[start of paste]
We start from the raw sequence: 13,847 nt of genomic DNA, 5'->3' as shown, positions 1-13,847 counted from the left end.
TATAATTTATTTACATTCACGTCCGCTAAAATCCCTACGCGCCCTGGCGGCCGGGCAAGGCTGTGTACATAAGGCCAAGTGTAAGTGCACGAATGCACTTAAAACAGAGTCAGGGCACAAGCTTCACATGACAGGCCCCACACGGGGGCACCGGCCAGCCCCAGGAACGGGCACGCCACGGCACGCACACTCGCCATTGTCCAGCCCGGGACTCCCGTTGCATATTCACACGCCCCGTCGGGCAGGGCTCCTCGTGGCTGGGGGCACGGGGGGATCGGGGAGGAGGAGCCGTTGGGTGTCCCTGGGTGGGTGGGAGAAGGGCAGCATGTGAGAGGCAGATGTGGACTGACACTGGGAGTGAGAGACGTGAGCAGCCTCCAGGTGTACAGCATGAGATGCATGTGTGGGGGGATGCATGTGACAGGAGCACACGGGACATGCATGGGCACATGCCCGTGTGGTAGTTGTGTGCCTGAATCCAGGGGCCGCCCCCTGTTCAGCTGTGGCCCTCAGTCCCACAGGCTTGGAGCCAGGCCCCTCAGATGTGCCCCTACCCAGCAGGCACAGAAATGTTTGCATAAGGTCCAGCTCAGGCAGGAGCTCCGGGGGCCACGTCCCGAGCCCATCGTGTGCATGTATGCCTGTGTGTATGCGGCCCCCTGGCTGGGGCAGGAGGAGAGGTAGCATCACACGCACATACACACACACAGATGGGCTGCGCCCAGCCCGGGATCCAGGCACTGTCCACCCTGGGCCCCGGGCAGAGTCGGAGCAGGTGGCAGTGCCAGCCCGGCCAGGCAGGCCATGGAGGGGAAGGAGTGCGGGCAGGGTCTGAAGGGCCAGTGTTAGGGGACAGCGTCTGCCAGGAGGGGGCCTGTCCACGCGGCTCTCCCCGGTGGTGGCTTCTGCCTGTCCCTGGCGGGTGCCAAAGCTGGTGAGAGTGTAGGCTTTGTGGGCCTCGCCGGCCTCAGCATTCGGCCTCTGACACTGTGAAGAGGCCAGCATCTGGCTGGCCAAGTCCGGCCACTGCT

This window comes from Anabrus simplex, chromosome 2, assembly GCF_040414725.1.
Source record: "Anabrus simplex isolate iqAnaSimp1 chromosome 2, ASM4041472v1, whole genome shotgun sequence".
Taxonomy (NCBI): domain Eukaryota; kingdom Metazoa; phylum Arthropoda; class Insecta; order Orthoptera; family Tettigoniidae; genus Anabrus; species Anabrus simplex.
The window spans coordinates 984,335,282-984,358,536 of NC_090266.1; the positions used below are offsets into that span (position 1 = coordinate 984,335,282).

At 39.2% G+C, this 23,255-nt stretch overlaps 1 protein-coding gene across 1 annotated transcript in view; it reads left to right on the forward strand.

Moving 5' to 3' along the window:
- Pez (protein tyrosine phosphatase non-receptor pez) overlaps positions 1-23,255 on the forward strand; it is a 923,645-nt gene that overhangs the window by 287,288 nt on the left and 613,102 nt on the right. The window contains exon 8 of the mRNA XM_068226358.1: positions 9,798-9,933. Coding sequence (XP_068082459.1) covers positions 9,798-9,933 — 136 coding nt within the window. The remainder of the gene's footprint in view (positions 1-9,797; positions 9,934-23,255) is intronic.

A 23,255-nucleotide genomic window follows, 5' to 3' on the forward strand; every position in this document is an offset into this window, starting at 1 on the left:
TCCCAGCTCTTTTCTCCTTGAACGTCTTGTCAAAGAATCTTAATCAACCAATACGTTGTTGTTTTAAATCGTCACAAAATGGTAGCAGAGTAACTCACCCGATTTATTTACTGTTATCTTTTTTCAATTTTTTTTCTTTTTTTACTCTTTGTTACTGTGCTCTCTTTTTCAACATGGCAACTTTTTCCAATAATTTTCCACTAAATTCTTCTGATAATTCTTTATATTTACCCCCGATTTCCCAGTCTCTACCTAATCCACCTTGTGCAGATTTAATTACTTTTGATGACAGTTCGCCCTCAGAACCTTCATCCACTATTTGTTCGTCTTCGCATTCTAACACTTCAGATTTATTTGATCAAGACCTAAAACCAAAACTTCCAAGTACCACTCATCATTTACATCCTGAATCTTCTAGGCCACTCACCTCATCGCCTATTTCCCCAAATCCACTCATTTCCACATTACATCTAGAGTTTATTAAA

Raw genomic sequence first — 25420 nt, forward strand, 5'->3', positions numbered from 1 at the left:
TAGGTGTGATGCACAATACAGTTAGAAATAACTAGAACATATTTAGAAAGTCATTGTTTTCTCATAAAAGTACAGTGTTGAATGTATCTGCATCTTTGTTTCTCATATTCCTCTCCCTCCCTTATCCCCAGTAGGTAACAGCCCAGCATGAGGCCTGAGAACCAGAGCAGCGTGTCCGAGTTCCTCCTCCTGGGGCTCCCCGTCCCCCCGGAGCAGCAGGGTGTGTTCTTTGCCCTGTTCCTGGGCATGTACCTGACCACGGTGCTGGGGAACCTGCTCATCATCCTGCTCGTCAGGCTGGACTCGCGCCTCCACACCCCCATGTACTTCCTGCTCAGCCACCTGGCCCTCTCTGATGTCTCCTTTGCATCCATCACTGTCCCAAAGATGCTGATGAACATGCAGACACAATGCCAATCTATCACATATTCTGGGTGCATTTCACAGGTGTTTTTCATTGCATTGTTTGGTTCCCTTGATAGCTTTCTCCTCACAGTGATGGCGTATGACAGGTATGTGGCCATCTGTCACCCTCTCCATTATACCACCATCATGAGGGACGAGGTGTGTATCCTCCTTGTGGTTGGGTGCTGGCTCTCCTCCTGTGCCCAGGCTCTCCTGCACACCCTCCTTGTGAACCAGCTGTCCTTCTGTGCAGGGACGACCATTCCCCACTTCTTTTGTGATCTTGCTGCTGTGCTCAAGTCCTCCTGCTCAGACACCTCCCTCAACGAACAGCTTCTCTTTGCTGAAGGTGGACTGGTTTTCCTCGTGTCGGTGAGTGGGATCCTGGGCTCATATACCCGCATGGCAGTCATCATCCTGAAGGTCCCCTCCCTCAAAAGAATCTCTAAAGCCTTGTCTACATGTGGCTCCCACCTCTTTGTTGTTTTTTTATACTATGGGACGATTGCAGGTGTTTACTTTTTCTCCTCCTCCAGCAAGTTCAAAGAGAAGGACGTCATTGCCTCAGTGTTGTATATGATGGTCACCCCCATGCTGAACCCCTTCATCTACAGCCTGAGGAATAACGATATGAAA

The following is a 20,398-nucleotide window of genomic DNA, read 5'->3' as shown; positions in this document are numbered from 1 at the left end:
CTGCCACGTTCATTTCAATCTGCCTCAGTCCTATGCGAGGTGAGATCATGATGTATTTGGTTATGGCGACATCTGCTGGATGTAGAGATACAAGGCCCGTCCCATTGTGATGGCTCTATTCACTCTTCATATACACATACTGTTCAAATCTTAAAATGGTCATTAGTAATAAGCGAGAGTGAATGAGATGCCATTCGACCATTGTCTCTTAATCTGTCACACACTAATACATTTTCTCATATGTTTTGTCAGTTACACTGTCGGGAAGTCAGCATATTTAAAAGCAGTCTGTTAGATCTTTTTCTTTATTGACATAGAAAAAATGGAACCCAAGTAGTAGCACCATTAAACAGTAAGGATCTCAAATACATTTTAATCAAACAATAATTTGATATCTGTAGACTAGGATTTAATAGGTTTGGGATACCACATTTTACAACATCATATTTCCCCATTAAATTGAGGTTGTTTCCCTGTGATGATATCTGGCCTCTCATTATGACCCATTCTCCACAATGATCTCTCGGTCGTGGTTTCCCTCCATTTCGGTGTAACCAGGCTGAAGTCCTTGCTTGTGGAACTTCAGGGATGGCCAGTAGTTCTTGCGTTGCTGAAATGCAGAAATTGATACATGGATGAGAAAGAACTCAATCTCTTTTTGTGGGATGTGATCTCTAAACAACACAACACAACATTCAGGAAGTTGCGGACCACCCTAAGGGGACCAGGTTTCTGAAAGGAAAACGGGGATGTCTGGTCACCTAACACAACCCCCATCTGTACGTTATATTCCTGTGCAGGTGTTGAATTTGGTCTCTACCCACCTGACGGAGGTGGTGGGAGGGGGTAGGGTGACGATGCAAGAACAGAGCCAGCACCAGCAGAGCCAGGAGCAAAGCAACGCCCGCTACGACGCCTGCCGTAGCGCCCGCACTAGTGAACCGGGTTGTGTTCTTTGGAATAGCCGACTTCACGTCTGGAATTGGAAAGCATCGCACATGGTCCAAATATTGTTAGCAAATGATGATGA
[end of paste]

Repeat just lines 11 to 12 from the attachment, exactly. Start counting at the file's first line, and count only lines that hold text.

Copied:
TCCCAGCTCTTTTCTCCTTGAACGTCTTGTCAAAGAATCTTAATCAACCAATACGTTGTTGTTTTAAATCGTCACAAAATGGTAGCAGAGTAACTCACCCGATTTATTTACTGTTATCTTTTTTCAATTTTTTTTCTTTTTTTACTCTTTGTTACTGTGCTCTCTTTTTCAACATGGCAACTTTTTCCAATAATTTTCCACTAAATTCTTCTGATAATTCTTTATATTTACCCCCGATTTCCCAGTCTCTACCTAATCCACCTTGTGCAGATTTAATTACTTTTGATGACAGTTCGCCCTCAGAACCTTCATCCACTATTTGTTCGTCTTCGCATTCTAACACTTCAGATTTATTTGATCAAGACCTAAAACCAAAACTTCCAAGTACCACTCATCATTTACATCCTGAATCTTCTAGGCCACTCACCTCATCGCCTATTTCCCCAAATCCACTCATTTCCACATTACATCTAGAGTTTATTAAA

Raw genomic sequence first — 25420 nt, forward strand, 5'->3', positions numbered from 1 at the left: